Halloween: 35th Anniversary Edition (US - BD RA)
Gabe has updated the review with HD comparison images from both releases...
After brutally murdering his sister fifteen years ago, Michael Myers has returned to his hometown of Haddonfield. It's Halloween night and Michael is hungry for the blood of the town's teenagers, left alone to watch over the children. But he hasn't come to Haddonfield alone – his former psychiatrist, Dr. Sam Loomis (Donald Pleasance), is hot on his trail and determined to stop him.
So, Anchor Bay is releasing their default flagship title, Halloween, on home video yet again. Following something like six or seven total digital format releases from this one company alone, I’m sure most of us are approaching this release with trepidation, assuming that the 35th Anniversary is merely a thinly veiled excuse to squeeze more money from an already bone-dry movie. Anchor Bay also sent me this screener disc with very little time to review it before its release date (a particularly busy release date at that), so I’m going to assume all the people reading this are already aware that Halloween is a genre re-defining, expertly-crafted masterpiece of minimalism and suspense and just cut to the quick…
At one time it was considered a victory to have Halloween available in widescreen. An entire generation was forced to experience Carpenter’s masterful use of the 2.35:1 in 1.33:1 and was left confused when scary music signified Michael Myers entering from an edge of a screen they couldn’t see in pan & scan. Anchor Bay’s first DVD, released in 1997, was non-anamorphic – an issue they corrected in 1999 when they released their THX-certified version (complete with a 5.1 remix, which I’ll get to in a minute). This version was recycled through various ‘special’ and ‘limited’ editions until they remastered the footage as part of their Divimax series in 2005. The Divimax version was supposedly digitally mastered from the original negative, but was colour-corrected without input from cinematographer Dean Cundey. The result was pretty controversial and, when it came time to release Halloween to cash-in on Rob Zombie’s remake, Anchor Bay went back to the THX transfer. Then, when Anchor Bay first entered the Blu-ray market, they put out a vaguely disappointing transfer that, once again, used the non-Cundey-approved colour timing.
This time, Anchor Bay/Starz did get Cundey to participate (they even took a picture to prove it), which means that we can assume that the colour-timing will be based on the original cinematographer’s intent. Or at least his intent at the time of the re-mastering process. Because we all know artists are…temperamental (points at the original French Connection Blu-ray). The differences here are subtler than I expected, but Cundey has certainly amped-up the saturation during the night-set scenes, which, of course, make up the bulk of the film. White levels aren’t exactly bursting with colour, but they are certainly bluer, and the orange bits now feature a healthy, vibrant glow. Other primary/secondary hues are also generally poppier without any notable bleeding or macro blocking effects. Cundey’s influence is actually felt more during the mostly daylight-set first act. These sequences were over-brightened on the 2007 disc, leading to blown-out highlights and a generally warm, sun-baked quality. Now, these scenes have been adjusted to appear significantly cooler (though not bluish) and more overcast. The greens are richer and the blacks deeper, but all of those sunny tints have been desaturated and the overall image has been darkened.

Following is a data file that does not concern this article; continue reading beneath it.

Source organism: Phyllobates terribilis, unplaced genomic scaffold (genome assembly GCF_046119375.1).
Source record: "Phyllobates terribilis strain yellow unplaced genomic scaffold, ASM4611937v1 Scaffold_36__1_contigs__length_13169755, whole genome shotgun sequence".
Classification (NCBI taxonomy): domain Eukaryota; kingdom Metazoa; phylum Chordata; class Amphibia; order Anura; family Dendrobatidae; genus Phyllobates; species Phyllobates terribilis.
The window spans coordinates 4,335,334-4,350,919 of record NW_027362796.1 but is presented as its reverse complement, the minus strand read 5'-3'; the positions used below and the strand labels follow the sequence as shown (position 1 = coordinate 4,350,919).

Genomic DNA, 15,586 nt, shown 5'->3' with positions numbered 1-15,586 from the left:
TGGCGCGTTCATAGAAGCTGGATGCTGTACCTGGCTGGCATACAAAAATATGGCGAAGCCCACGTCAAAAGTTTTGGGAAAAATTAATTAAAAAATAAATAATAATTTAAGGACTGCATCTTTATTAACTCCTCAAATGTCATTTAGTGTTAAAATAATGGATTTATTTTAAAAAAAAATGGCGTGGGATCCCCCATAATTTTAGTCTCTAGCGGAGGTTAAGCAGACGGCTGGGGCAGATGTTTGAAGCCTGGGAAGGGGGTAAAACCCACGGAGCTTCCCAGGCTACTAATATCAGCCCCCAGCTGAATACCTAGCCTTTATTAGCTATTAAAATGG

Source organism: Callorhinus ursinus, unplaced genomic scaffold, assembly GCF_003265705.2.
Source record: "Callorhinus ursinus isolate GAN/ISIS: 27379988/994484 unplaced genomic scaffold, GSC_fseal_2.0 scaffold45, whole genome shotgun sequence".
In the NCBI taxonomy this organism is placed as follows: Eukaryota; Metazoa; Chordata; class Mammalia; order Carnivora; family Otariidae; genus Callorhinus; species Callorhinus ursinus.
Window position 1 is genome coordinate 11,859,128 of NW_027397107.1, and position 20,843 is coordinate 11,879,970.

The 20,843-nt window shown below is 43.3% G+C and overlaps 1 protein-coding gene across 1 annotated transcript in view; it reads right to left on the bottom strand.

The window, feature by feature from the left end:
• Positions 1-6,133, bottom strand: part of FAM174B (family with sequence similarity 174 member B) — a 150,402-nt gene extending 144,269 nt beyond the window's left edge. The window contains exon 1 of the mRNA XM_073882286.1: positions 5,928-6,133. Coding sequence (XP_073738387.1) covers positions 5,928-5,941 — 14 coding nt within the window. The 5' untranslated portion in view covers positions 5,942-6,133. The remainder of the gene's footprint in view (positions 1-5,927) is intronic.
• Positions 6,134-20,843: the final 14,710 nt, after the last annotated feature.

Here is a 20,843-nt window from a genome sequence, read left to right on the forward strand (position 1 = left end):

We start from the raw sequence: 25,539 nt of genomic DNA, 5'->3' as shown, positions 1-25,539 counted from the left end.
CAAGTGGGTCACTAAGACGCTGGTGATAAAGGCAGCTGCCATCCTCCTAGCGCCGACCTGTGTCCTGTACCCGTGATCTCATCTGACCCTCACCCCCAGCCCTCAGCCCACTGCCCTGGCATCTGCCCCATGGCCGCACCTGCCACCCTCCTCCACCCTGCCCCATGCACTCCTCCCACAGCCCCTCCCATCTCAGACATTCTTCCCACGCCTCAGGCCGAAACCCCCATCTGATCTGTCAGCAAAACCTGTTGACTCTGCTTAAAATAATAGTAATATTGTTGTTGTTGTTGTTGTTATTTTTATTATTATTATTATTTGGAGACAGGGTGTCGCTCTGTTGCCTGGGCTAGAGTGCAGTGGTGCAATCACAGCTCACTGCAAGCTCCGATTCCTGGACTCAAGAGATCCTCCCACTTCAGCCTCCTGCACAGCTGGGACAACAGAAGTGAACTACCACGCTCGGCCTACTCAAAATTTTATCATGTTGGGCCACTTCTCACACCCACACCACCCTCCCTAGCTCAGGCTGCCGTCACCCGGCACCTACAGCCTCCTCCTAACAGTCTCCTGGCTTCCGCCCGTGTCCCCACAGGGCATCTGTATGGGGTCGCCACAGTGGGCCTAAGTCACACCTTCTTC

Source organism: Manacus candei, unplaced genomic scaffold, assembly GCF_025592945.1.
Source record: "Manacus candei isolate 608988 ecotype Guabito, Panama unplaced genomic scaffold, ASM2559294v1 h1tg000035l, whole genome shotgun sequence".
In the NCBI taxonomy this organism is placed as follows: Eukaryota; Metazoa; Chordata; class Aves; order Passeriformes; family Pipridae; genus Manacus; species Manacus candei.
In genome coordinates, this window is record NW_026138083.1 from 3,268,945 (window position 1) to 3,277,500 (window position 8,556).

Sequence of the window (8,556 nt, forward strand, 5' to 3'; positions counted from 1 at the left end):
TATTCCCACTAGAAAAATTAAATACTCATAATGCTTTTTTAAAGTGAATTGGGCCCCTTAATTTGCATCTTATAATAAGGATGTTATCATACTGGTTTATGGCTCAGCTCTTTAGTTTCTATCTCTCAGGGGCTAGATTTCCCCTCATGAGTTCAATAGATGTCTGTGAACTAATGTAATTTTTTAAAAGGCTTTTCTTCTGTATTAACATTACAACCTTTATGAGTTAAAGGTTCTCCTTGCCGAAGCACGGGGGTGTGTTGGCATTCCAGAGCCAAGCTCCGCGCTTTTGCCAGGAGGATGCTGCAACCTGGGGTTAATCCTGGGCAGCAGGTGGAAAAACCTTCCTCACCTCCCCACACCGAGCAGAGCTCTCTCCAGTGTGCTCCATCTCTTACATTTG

This is where I imagine controversy may come in, because, not only are these scenes darker, but they feature noticeably higher contrast levels. The contrast helps with the mood, but some viewers may be bothered by some of the slightly crushed details. For example: on the ’07 disc, you can actually see The Shape’s mask behind the wheel of the car that passes Laurie and her friends, but, on the ’13 disc his face is more or less a grey blur. Contrast increase and crush aside, the majority of details are stronger, thanks to a better scan and a better bitrate. There isn’t exactly a night & day difference between this disc and the old one in terms of detail, but there is an increase in sharpness and complexity that is comparable to the upgrade between AB’s first Evil Dead II Blu-ray and Lionsgate’s 2011 re-release. The tightened details aren’t met with much edge enhancement, either. The anamorphic lenses make for some chromatic aberration around the edges of the frame, but these are natural artefacts, not print damage. Grain levels on this re-master are finer and more natural-looking than the 2007 release, where the rougher sequences appeared more muddy and the noisier pieces looked more like telecine effects than actual film grain.
Remixing Halloween from its original mono to 5.1 has always been a bit of a fool’s errand, but the practice has certainly given Carpenter’s score an edge. The problem is that the resituating of the film’s very basic, low-budget, analogue sounds among stereo and surround channels will always sounded artificial. Anchor Bay’s 1999 DVD marked the first 5.1 remix, which was mixed by Chance Digital and, if memory serves, included some really rough directional transitions and digital-sounding sound effects that weren’t part of the original mix. The Divimax and Blu-ray remixes were more of the same. The previous Blu-ray featured a lossless PCM version of the 5.1 track (4.6 Mbps) and a compressed Dolby Digital (192 Kbps) version of the original mono track. This Blu-ray ups the ante on the remix a bit with a 7.1, uncompressed Dolby TrueHD (96kHz, 24-bit) track, but includes the same lossy Dolby Digital mono track (still 192kbps). New or not, there’s little difference I can hear between the actual mixing on both tracks. The bulk of the dialogue and incidental effects are still stuck mostly in the center channel, while the music and some spooky ambience are tossed into the stereo/surround tracks. Both tracks have minor inconsistencies in dialogue clarity/volume, sometimes within a single scene – a subtle problem usually shared with other releases, leading me to assume that there was quite a bit of ADR work used, especially during the location shoots.